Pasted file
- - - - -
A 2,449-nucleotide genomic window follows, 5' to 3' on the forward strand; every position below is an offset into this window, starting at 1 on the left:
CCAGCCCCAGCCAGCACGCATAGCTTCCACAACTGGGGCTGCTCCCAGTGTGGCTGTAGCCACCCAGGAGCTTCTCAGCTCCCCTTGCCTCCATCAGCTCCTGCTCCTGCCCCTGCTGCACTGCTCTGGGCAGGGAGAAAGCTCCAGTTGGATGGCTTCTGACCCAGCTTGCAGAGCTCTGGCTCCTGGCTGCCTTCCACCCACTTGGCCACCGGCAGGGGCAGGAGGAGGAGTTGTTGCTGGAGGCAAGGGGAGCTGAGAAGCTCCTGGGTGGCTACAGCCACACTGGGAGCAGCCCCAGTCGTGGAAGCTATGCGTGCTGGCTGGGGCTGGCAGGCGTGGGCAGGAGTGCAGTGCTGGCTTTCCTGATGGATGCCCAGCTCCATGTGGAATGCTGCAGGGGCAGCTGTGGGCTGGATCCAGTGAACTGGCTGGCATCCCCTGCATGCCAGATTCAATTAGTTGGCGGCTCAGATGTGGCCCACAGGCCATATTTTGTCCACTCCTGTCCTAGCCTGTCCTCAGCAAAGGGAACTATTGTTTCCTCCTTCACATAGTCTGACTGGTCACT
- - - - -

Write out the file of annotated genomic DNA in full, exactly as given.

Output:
A 2,449-nucleotide genomic window follows, 5' to 3' on the forward strand; every position below is an offset into this window, starting at 1 on the left:
CCAGCCCCAGCCAGCACGCATAGCTTCCACAACTGGGGCTGCTCCCAGTGTGGCTGTAGCCACCCAGGAGCTTCTCAGCTCCCCTTGCCTCCATCAGCTCCTGCTCCTGCCCCTGCTGCACTGCTCTGGGCAGGGAGAAAGCTCCAGTTGGATGGCTTCTGACCCAGCTTGCAGAGCTCTGGCTCCTGGCTGCCTTCCACCCACTTGGCCACCGGCAGGGGCAGGAGGAGGAGTTGTTGCTGGAGGCAAGGGGAGCTGAGAAGCTCCTGGGTGGCTACAGCCACACTGGGAGCAGCCCCAGTCGTGGAAGCTATGCGTGCTGGCTGGGGCTGGCAGGCGTGGGCAGGAGTGCAGTGCTGGCTTTCCTGATGGATGCCCAGCTCCATGTGGAATGCTGCAGGGGCAGCTGTGGGCTGGATCCAGTGAACTGGCTGGCATCCCCTGCATGCCAGATTCAATTAGTTGGCGGCTCAGATGTGGCCCACAGGCCATATTTTGTCCACTCCTGTCCTAGCCTGTCCTCAGCAAAGGGAACTATTGTTTCCTCCTTCACATAGTCTGACTGGTCACT